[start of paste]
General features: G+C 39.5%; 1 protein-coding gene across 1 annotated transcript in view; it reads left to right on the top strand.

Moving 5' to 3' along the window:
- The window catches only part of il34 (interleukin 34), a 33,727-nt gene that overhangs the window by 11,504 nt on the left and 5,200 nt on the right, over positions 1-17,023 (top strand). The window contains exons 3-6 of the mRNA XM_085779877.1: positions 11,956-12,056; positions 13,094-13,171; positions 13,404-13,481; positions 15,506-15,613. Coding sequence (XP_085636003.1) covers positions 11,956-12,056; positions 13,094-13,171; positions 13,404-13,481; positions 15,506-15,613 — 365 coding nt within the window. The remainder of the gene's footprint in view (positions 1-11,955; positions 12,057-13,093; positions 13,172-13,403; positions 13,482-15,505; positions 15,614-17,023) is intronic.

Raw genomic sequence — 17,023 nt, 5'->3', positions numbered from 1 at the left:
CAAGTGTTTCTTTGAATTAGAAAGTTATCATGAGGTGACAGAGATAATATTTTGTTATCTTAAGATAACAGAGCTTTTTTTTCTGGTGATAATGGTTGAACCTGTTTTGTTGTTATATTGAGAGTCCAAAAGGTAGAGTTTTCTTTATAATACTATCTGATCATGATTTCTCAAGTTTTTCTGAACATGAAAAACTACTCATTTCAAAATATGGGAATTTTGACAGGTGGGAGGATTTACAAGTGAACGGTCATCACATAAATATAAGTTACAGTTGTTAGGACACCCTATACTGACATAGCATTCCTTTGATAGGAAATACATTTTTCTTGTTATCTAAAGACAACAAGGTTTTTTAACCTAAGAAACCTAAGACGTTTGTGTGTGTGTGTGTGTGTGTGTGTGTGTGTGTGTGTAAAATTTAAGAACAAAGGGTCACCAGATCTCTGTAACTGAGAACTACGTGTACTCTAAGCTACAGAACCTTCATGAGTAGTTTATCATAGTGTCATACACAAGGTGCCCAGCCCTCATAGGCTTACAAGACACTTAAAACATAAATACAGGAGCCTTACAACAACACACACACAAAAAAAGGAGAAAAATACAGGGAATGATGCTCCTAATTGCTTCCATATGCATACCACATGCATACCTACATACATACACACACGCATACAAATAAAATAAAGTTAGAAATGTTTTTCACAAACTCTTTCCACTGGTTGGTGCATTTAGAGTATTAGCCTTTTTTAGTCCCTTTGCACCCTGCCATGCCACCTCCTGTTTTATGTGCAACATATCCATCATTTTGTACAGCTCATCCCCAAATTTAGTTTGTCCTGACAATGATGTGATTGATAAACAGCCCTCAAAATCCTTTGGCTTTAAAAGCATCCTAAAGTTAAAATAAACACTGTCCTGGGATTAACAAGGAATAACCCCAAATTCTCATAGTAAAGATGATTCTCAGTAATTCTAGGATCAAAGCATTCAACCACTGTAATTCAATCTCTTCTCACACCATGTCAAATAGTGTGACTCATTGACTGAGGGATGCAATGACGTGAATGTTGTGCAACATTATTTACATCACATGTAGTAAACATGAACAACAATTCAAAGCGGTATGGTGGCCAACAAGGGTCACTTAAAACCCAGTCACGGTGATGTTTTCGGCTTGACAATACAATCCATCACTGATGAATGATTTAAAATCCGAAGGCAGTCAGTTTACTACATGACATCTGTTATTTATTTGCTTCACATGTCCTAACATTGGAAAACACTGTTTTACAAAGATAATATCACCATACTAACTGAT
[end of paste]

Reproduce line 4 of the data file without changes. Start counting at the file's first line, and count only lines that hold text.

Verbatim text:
Raw genomic sequence — 17,023 nt, 5'->3', positions numbered from 1 at the left: